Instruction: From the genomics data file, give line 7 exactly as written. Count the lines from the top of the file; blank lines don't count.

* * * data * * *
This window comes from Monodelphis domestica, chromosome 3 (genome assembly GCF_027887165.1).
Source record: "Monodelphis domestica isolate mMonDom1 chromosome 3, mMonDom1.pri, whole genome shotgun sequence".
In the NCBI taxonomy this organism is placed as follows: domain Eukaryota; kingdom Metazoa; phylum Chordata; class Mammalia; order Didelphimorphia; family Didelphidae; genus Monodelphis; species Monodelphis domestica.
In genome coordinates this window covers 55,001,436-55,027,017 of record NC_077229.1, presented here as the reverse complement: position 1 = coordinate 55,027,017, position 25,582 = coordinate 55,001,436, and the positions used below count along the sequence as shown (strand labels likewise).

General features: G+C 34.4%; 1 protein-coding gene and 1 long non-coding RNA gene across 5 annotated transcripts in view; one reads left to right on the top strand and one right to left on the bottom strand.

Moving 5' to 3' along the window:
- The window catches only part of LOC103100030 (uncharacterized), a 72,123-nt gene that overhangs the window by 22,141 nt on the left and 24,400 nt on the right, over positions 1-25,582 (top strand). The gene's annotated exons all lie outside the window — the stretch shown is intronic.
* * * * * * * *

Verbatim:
- The window catches only part of LOC103100030 (uncharacterized), a 72,123-nt gene that overhangs the window by 22,141 nt on the left and 24,400 nt on the right, over positions 1-25,582 (top strand). The gene's annotated exons all lie outside the window — the stretch shown is intronic.